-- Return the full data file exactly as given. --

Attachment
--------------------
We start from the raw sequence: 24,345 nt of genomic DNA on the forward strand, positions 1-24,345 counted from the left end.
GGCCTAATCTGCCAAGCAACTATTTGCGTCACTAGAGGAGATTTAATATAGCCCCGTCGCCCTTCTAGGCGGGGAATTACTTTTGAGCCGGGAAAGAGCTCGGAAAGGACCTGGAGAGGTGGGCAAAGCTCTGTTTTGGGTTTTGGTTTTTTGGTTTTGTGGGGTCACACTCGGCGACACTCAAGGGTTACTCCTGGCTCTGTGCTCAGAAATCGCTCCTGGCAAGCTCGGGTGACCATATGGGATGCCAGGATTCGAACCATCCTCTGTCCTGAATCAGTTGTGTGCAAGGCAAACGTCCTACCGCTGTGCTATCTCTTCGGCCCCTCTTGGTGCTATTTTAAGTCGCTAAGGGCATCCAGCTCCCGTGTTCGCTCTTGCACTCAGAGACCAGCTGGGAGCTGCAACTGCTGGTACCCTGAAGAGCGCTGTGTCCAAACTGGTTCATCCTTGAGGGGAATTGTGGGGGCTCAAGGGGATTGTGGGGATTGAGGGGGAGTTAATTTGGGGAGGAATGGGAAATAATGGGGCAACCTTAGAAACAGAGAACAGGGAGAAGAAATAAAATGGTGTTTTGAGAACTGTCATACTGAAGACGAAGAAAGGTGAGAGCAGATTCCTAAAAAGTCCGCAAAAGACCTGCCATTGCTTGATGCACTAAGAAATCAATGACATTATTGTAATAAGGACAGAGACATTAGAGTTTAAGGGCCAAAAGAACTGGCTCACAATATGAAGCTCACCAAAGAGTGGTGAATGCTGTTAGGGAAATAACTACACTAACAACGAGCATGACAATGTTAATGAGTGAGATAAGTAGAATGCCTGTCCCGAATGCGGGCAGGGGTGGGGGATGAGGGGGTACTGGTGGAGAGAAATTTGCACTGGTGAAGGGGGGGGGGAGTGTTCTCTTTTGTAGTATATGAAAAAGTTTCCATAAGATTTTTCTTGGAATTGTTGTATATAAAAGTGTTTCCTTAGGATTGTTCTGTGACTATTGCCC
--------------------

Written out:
We start from the raw sequence: 24,345 nt of genomic DNA on the forward strand, positions 1-24,345 counted from the left end.
GGCCTAATCTGCCAAGCAACTATTTGCGTCACTAGAGGAGATTTAATATAGCCCCGTCGCCCTTCTAGGCGGGGAATTACTTTTGAGCCGGGAAAGAGCTCGGAAAGGACCTGGAGAGGTGGGCAAAGCTCTGTTTTGGGTTTTGGTTTTTTGGTTTTGTGGGGTCACACTCGGCGACACTCAAGGGTTACTCCTGGCTCTGTGCTCAGAAATCGCTCCTGGCAAGCTCGGGTGACCATATGGGATGCCAGGATTCGAACCATCCTCTGTCCTGAATCAGTTGTGTGCAAGGCAAACGTCCTACCGCTGTGCTATCTCTTCGGCCCCTCTTGGTGCTATTTTAAGTCGCTAAGGGCATCCAGCTCCCGTGTTCGCTCTTGCACTCAGAGACCAGCTGGGAGCTGCAACTGCTGGTACCCTGAAGAGCGCTGTGTCCAAACTGGTTCATCCTTGAGGGGAATTGTGGGGGCTCAAGGGGATTGTGGGGATTGAGGGGGAGTTAATTTGGGGAGGAATGGGAAATAATGGGGCAACCTTAGAAACAGAGAACAGGGAGAAGAAATAAAATGGTGTTTTGAGAACTGTCATACTGAAGACGAAGAAAGGTGAGAGCAGATTCCTAAAAAGTCCGCAAAAGACCTGCCATTGCTTGATGCACTAAGAAATCAATGACATTATTGTAATAAGGACAGAGACATTAGAGTTTAAGGGCCAAAAGAACTGGCTCACAATATGAAGCTCACCAAAGAGTGGTGAATGCTGTTAGGGAAATAACTACACTAACAACGAGCATGACAATGTTAATGAGTGAGATAAGTAGAATGCCTGTCCCGAATGCGGGCAGGGGTGGGGGATGAGGGGGTACTGGTGGAGAGAAATTTGCACTGGTGAAGGGGGGGGGGAGTGTTCTCTTTTGTAGTATATGAAAAAGTTTCCATAAGATTTTTCTTGGAATTGTTGTATATAAAAGTGTTTCCTTAGGATTGTTCTGTGACTATTGCCC